PDA

View Full Version : Maybe I've been goin about this whole mixing and mastering thing all wrong.


BlackPanther
10-04-2009, 04:16 AM
Ok so I use Reason but I'm sure it applies to all DAW's. Before I start working on the song I create the mastering suite combi. For those who don't know it, the default has a parametric eq, compressor, stereo imager, and a maximizer/limiter.

When you add it, it stops everything from clipping and stuff. What I want to know is, should I start off not adding the mastering suite and work on the song without it and adjust the levels so it doesn't clip or am I fine doing what I've been doing? I do it with my drums in it's own combi patch as well along with other instruments that I think may need it. I hope that wasn't such a confusing question.

Rozovian
10-04-2009, 10:11 AM
I would advise against it. It makes you think your track sound better than it really is, so you won't do the mixing as good. You can easily get a balanced sound but you might lose much of the transparency of the mix.

What I do is just keep a limiter on while mixing, then add the others. Granted, I'm not pro enough to have anything to show for how awesome that works, but I think it forces me to mix the tracks better. Better mixed tracks+output effects=win. :D

Yoozer
10-04-2009, 12:04 PM
Don't throw limiters or compressors over things.

Just make them not clip in the first place.

If it's too quiet, compressors are not the solution to the problem. Turn the volume of your speakers up.

Harmony
10-04-2009, 04:35 PM
Agreed. To bake a cake, you don't start by putting frosting on the eggs, sugar and flour.

BlackPanther
10-04-2009, 05:39 PM
Haha a very creative way to put it in perspective. So wait till the very end to do my mixing/mastering, got it.

Gario
10-04-2009, 06:58 PM
Ah, considering I use the exact same setup and program, let's see if I can help you out...

When I took a recording class about 2 years ago, my teacher said something that I've used as a rule of thumb - "Recording and mixing is like a dealing with water flow. You want to start with the strongest flow right in the beginning (recording), so set that to it's highest level without introducing dirt into the system (clipping and such). The water flow can be amplified and such, but if the original source was weak or had problems with it the problems will be amplified, as well. You must work from the most basic level up, or else you'll run into problems that are impossible to fix.'

Yeah, not word for word, but it's the general idea. Point is, work from the bottom up - you'll run into problems you cannot fix, otherwise.

I turn off the mixer when I work in Reason (hit the 'bypass' switch on the master mixer), but I set the settings up in it so I can simply switch it on and off at will to hear the final product. It's nice to hear the music with the mixer settings, and it's also important to write the music without the mixer settings so you can take care of the problems when they arise.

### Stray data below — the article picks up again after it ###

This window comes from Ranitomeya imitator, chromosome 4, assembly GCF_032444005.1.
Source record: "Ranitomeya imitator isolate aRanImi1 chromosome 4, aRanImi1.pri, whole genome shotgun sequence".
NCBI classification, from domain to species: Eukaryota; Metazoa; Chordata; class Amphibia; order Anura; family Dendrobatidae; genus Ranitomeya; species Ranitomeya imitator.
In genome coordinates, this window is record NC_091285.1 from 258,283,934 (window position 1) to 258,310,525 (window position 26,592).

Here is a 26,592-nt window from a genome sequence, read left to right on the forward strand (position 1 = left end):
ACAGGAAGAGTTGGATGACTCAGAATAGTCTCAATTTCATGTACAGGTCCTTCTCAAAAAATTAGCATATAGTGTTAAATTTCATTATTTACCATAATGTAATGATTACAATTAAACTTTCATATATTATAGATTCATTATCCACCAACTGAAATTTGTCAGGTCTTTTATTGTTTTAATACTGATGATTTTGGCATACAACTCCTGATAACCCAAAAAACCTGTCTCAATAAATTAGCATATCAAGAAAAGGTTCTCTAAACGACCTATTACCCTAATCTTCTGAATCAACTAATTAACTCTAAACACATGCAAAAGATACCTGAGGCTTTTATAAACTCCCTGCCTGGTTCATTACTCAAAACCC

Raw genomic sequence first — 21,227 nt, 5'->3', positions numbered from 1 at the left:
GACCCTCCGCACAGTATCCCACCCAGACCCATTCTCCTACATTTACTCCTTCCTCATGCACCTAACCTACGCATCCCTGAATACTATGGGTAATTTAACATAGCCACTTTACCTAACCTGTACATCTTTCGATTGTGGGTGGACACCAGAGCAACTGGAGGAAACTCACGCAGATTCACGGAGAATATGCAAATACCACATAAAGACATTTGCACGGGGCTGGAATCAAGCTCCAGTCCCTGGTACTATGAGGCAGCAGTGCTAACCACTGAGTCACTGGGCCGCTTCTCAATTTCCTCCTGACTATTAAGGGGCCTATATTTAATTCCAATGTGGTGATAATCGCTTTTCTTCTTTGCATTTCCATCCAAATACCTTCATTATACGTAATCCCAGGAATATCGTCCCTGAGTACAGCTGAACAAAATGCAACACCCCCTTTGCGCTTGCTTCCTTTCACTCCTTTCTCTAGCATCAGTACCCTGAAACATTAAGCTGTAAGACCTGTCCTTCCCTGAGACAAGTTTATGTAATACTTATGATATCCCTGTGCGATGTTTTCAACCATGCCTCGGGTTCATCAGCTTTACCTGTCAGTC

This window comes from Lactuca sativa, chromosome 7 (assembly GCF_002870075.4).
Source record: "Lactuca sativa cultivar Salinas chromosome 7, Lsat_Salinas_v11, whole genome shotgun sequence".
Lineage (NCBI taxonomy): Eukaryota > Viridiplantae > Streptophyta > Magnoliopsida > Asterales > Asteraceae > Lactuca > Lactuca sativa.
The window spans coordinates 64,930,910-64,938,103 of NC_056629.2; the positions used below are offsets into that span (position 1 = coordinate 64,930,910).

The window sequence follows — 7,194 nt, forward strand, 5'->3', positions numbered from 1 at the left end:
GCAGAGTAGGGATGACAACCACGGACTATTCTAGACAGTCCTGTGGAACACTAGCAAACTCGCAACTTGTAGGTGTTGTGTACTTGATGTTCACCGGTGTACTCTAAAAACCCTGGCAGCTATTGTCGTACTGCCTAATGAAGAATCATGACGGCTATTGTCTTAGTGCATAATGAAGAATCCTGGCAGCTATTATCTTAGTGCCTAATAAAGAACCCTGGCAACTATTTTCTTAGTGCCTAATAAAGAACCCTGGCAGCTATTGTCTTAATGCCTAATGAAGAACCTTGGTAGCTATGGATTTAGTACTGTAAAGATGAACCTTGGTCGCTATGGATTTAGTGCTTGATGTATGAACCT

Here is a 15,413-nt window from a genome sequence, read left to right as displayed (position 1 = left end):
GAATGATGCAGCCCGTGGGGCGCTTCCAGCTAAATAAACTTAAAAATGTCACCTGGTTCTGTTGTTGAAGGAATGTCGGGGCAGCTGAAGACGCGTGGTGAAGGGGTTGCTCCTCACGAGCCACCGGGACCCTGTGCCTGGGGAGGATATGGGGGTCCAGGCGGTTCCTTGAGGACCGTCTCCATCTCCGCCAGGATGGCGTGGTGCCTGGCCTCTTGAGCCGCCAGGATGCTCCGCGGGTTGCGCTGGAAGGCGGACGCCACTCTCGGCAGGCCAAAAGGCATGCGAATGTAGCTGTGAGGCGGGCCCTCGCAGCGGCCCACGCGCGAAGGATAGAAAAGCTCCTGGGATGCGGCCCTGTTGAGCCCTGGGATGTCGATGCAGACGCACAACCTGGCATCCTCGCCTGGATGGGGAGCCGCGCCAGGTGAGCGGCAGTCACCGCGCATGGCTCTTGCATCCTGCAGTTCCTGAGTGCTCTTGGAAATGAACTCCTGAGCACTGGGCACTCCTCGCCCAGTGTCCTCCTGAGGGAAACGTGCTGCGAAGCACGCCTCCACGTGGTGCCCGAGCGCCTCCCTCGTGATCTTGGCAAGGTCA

Scrap McNapps
10-04-2009, 07:36 PM
Don't throw limiters or compressors over things.

Just make them not clip in the first place.

If it's too quiet, compressors are not the solution to the problem. Turn the volume of your speakers up.

I agree. I would also like to add if you find that all your stuff is clipping prior to limiting, you are running a few of your tracks too hot and you need to turn down the volume of a couple of your tracks (at your discretion). Limiting of course raises the volume of your music, but it can also affect your dynamic range as certain sounds and frequencies are cut while the lower sounds get louder. It's very noticable when you play with the limiter.

Harmony
10-04-2009, 09:04 PM
Haha a very creative way to put it in perspective. So wait till the very end to do my mixing/mastering, got it.Well, sort of. According to the common definitions of mixing and mastering, you can't really mix at the end; it's the process that takes place throughout the recording process in preparation for mastering. Continuing with my cake analogy:

Audio Mixing is:

Blend 2cups flour, 1/4 cup sugar, 3 eggs, 1/2 cup milk.
Add vanilla to taste.
Check consistency, if too lumpy, add more milk.
Bake at 400deg until golden brown.
Let cake cool.

At this point you have a pretty good cake that you could share with friends. But to kick it up a notch...

Audio Mastering is:

Spread frosting on cake.
Garnish with those little candy things.
Slice into serving portions.

So yeah, at the mastering stage, you shouldn't be adding more vanilla the mix, and at the mixing stage you shouldn't be trying to garnish the cake while it's in the oven. Of course everyone does everything differently. That's just what I'd call the textbook application of the terms mixing and mastering. Don't know if that helped, but talking about cake never hurt anyone.

zircon
10-04-2009, 09:20 PM
At the same time, you gotta do whatever you think works best for you and your music. I personally start putting my mastering plugins on early into my work on a track. I never mix or master separately - that stuff happens while I work on the song. Even a subtle mastering effect can alter the balance of the track so I prefer to keep that stuff on throughout. This is actually how The Crystal Method works, too.

Meteo Xavier
10-04-2009, 10:36 PM
I've tried it both ways and starting out with mastering stuff on it already just doesn't work as well. It almost feels like you're "boxing in" your soundscape, if that makes any sense. Its stifling, especially if it turns out your mastering suite isn't that great to begin with.